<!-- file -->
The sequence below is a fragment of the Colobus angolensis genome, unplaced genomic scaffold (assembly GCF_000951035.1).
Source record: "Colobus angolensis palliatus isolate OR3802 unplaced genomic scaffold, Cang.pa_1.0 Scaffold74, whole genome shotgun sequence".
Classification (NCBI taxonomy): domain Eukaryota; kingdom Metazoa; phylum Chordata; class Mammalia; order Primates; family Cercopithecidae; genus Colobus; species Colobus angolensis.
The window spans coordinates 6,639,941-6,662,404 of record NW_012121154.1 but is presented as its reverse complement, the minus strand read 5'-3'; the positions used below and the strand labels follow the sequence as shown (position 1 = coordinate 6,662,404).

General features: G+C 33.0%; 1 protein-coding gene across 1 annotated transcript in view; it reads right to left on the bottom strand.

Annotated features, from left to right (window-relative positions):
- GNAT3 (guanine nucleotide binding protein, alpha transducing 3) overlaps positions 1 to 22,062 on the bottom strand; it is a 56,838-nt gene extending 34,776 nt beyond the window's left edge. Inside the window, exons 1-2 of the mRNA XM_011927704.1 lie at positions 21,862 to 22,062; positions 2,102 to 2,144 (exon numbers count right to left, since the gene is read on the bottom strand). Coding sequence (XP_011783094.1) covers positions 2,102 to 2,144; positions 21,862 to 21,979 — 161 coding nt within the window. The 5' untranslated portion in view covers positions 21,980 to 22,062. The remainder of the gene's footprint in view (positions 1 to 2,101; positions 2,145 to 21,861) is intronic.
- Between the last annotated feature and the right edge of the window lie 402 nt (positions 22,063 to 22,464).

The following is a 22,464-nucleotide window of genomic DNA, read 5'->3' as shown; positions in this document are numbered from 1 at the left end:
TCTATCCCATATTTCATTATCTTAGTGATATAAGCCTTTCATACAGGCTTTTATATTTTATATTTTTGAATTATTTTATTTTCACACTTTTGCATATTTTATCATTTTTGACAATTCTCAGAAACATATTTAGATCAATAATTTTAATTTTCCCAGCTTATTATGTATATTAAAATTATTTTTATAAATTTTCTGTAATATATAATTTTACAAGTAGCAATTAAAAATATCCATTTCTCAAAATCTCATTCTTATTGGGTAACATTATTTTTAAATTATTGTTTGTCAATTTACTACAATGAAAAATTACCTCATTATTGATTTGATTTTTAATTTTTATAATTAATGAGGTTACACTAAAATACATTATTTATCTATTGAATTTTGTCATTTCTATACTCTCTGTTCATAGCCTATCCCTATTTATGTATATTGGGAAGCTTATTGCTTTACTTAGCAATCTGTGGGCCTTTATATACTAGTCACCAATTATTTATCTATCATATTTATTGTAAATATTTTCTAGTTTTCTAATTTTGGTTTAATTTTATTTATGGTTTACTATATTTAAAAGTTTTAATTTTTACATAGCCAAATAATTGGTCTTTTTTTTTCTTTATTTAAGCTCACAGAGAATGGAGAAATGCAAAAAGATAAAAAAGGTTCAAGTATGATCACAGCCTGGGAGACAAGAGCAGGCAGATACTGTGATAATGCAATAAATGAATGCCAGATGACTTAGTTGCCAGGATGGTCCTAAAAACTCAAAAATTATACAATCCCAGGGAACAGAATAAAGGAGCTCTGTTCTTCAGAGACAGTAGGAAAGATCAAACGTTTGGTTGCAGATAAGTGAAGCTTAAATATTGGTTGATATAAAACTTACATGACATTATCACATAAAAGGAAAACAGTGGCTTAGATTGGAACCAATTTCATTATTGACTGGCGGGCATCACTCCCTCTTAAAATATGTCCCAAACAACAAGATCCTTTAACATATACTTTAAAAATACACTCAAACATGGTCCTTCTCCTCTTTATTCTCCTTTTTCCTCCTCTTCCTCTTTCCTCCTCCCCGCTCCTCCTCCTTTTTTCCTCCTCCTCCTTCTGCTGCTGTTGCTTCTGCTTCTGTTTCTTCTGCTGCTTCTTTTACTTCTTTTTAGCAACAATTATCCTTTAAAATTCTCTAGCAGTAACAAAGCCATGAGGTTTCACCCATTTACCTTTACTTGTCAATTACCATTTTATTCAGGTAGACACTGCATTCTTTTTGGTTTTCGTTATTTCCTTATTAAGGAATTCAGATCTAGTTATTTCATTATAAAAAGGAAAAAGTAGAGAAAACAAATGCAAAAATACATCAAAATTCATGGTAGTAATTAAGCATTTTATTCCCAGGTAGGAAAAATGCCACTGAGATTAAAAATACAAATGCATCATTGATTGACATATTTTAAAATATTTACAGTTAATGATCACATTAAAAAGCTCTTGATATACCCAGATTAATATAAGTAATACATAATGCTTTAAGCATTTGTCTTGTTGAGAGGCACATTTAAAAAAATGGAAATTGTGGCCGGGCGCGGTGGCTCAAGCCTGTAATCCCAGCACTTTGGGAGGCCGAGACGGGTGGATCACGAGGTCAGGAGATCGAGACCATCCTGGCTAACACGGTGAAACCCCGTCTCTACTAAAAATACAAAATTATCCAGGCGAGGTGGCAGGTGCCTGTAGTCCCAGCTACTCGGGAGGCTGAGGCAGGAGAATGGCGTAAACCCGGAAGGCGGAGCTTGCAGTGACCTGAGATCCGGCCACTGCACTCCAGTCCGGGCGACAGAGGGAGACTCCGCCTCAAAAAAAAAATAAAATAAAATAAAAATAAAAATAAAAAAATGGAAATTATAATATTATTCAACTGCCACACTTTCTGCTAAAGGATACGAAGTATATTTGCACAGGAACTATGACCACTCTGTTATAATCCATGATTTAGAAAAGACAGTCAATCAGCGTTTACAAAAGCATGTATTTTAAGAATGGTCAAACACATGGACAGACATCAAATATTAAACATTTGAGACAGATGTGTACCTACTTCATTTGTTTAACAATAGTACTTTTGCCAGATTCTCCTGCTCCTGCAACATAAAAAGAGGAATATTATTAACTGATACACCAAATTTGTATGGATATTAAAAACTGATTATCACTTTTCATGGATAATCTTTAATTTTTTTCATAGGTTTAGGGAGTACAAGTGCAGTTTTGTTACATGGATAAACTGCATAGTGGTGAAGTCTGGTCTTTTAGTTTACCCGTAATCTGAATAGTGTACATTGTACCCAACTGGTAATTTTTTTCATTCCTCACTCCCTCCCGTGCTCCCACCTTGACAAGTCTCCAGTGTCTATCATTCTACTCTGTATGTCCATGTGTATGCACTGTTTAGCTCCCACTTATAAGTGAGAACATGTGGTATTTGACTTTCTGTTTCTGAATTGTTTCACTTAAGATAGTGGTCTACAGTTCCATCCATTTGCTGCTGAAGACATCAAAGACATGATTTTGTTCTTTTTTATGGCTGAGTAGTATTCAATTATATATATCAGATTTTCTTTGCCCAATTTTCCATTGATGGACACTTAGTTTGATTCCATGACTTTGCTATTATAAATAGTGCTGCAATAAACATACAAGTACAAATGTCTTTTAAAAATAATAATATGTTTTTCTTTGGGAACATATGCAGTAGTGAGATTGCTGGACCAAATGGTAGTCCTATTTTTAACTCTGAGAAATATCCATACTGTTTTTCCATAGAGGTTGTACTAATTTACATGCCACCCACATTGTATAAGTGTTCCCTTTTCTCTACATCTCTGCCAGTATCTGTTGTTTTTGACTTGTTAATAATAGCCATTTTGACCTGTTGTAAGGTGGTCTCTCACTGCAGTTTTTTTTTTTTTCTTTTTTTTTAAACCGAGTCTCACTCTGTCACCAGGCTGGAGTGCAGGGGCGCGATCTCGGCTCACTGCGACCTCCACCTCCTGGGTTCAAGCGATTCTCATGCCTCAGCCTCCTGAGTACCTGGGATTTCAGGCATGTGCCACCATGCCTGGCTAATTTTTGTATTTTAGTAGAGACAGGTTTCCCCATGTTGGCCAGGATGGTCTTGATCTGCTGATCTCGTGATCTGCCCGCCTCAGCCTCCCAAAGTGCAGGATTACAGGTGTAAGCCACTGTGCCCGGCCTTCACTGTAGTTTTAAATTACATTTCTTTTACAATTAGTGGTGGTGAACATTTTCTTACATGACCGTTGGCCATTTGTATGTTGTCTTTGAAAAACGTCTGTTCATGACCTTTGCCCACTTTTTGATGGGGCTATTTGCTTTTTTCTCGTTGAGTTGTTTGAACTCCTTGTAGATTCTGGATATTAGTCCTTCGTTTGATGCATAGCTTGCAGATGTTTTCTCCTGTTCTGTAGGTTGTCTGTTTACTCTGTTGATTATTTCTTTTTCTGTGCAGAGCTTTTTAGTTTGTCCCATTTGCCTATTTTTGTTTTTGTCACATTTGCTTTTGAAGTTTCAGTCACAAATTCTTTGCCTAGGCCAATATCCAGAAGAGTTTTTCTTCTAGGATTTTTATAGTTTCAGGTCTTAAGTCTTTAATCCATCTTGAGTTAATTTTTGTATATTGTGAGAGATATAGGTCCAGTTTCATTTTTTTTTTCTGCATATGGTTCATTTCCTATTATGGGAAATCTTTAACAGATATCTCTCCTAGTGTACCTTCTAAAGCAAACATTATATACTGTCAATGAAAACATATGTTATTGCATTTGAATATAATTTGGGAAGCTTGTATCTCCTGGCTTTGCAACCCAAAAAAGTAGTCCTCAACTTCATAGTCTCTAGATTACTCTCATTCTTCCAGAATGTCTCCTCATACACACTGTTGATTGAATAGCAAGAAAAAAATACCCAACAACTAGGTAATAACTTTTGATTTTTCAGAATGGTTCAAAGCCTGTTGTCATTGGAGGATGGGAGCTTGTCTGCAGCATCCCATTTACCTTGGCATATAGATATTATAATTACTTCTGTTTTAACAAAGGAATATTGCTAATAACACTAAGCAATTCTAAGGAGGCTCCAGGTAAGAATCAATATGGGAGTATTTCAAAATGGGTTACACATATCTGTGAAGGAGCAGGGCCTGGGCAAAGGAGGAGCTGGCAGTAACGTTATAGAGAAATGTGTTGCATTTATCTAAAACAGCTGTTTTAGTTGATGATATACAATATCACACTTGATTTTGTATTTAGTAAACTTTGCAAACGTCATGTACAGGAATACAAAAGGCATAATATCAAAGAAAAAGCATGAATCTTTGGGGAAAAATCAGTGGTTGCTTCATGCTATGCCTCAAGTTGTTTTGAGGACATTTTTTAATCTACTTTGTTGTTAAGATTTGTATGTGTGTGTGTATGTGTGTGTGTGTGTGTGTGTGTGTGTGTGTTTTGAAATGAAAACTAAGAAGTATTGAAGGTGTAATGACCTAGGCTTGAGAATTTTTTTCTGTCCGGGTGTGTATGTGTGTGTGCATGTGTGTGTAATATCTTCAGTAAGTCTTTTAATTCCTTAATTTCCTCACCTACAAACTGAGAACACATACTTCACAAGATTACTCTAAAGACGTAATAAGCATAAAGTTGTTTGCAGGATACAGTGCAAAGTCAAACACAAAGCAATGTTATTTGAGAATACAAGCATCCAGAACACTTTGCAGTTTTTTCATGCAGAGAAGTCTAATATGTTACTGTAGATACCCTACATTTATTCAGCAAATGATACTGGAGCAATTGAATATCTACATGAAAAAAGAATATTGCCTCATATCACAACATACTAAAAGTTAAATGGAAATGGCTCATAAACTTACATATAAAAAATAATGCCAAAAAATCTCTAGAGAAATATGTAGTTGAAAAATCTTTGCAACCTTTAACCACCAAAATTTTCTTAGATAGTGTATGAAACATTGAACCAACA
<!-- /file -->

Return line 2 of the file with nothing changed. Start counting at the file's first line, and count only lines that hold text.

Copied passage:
Source record: "Colobus angolensis palliatus isolate OR3802 unplaced genomic scaffold, Cang.pa_1.0 Scaffold74, whole genome shotgun sequence".